To keep this week’s theme of “where the Smart Passive Income Blog is lacking and what you can learn from it” (see my last post about conversion strategies), today I’m going to share some sections of an SEO audit that was performed on the SPI blog by renowned WordPress and web development expert, Joost De Valk, who runs a very successful blog at Yoast.com.
This was a paid analysis that I was happy to invest in because I’m always looking to improve my websites, and others have told me how helpful and thorough Joost’s reports were.
I learned a ton from his detailed 8-page analysis, however the one big thing I learned from this experience is that the SPI blog is not at all properly optimized for SEO. It’s doing some things right, but it’s doing a lot of things wrong too.
Now, I’m definitely not clueless when it comes to search engine optimization. I can bust out a niche site from scratch and have it optimized enough to obtain a #1 ranking in Google and generate a part-time passive income. But this blog, specifically, was created back in 2008 when I knew nothing about SEO, and as time went on and the blog grew to what it is today, the structure of the site lay stagnant in “pre-Pat knows what he’s doing now” mode. This is why I invested in this report, so I can update/fix/change things to the way it should be.
All that said, notice that even though my site wasn’t properly search engine optimized, I was still able to build a very successful following and have one of the fastest growing blogs in the world. And even though my site wasn’t properly search engine optimized, I was still able to (eventually) get to the #2 spot in Google for my primary keyword, “passive income”. I’m 2nd behind Wikipedia, who some say is nearly impossible to overtake in the rankings.
I’ve done pretty well without spending a ton of time and money on SEO, so to sum it up for you:
SEO isn’t everything.
So many people focus on SEO, SEO, SEO – and they forget about some of the other important ways to attract visitors, build a brand and establish one’s self as a leader in a niche.
Don’t get me wrong though – SEO is important, and you’d be a fool not to build an optimized website and shoot for keywords and organic search engine traffic – but all I’m saying is that it’s not everything.
Just something to keep in mind.
Let’s jump to some highlights of the report…
A “no-follow” is an attribute you can give to any link on your site to basically tell Google not to count that link, so it doesn’t influence the link target’s ranking in the search engine’s index. It was put in place by Google to stop blog comment spam, however in the world of SEO, another reason you would want to “no-follow” some of your outgoing links is because you don’t want “link juice” leaking to unneeded pages and minimizing the power and authority of the post or page that the link is on.
To quote Joost directly from the SEO report:
“You’re already, correctly, nofollowing the links to commenter sites and in comments, as default in WordPress. You’re not, however nofollowing other stuff that should be nofollowed. The following links need to be nofollowed to prevent either link juice leaking to unneeded pages, or to avoid penalties:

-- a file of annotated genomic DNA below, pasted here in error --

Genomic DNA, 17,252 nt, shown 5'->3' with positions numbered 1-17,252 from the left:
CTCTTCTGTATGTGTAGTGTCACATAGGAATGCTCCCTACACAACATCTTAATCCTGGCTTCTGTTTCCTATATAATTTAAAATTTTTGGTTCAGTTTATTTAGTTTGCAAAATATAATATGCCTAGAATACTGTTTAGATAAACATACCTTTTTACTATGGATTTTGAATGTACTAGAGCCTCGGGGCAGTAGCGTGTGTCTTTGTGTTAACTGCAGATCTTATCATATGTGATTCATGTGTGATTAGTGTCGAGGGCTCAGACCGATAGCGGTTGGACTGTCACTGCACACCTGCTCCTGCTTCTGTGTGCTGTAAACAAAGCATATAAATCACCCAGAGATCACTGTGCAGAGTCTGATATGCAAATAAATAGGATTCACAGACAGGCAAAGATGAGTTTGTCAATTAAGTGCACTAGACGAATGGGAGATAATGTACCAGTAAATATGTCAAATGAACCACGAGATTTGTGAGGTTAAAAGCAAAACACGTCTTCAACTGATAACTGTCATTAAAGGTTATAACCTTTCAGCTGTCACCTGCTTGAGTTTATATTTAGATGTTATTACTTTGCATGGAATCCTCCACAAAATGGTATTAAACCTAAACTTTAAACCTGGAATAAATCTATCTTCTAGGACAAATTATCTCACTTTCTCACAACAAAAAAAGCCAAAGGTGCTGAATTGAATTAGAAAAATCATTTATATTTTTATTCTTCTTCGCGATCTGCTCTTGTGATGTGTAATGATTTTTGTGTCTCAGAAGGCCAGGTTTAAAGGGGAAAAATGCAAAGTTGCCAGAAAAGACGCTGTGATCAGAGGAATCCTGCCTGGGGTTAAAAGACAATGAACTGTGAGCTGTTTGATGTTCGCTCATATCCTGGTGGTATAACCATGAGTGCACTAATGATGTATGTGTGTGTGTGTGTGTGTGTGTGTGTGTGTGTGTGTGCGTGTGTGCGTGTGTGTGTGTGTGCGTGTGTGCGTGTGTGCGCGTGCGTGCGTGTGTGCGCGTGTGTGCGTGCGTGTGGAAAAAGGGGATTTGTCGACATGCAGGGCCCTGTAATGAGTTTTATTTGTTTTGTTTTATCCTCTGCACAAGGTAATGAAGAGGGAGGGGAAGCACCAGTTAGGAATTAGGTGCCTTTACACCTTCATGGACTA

- All affiliate links you use; each and every one of them (Although he later brings up “hiding” affiliate links as a better option).
- The links to your RSS feeds, twittercounter, and all social links should be nofollowed too.
I won’t get into the details here, but you can read more about nofollow and how to insert a nofollow link on your website here.
Before I got this report, I didn’t even know what all this meant, so if you’re confused, don’t worry – I was there too.
Heading structure, or how the titles of the blog, posts, pages and any sub-sections in the body and sidebar are classified and tagged, is important for SEO. The different labels and tags help search engines (and people!) understand what is important.
Here’s what Joost had to say about my heading structure:
Your heading structure is far from ideal. In general, all your sidebar headings should be H4, not H1, not H2. And try to make all your headings more relevant by including some of your main keywords in them.
You have too many H1’s on your homepage (and all other pages too). In general, there should be only one H1 on each page. For your homepage, that should be your site’s title, not including your tagline. The tagline should be H2…
Right now, your site title isn’t in an H1 at all, so you should fix that (but just for the front page).
Then there’s like 10 H1’s for the posts, these should be H2’s or H3’s…
Okay, some obvious mistakes here…but why?
The SPI Blog runs on custom designed WordPress theme, and the theme was obviously not built with SEO in mind. I’m not putting the blame on anybody, but my guess is that the designer I hired was excellent at design work (I love the design of my blog!), and he was definitely able to code a site that works, but he just didn’t know about proper search engine optimization methods.
The big lesson here is that if you do go with a design team to custom build a theme for you, make sure they know a bit about SEO as well, or you have a person who can clean up and advise the designer on exactly how it should work on the backend.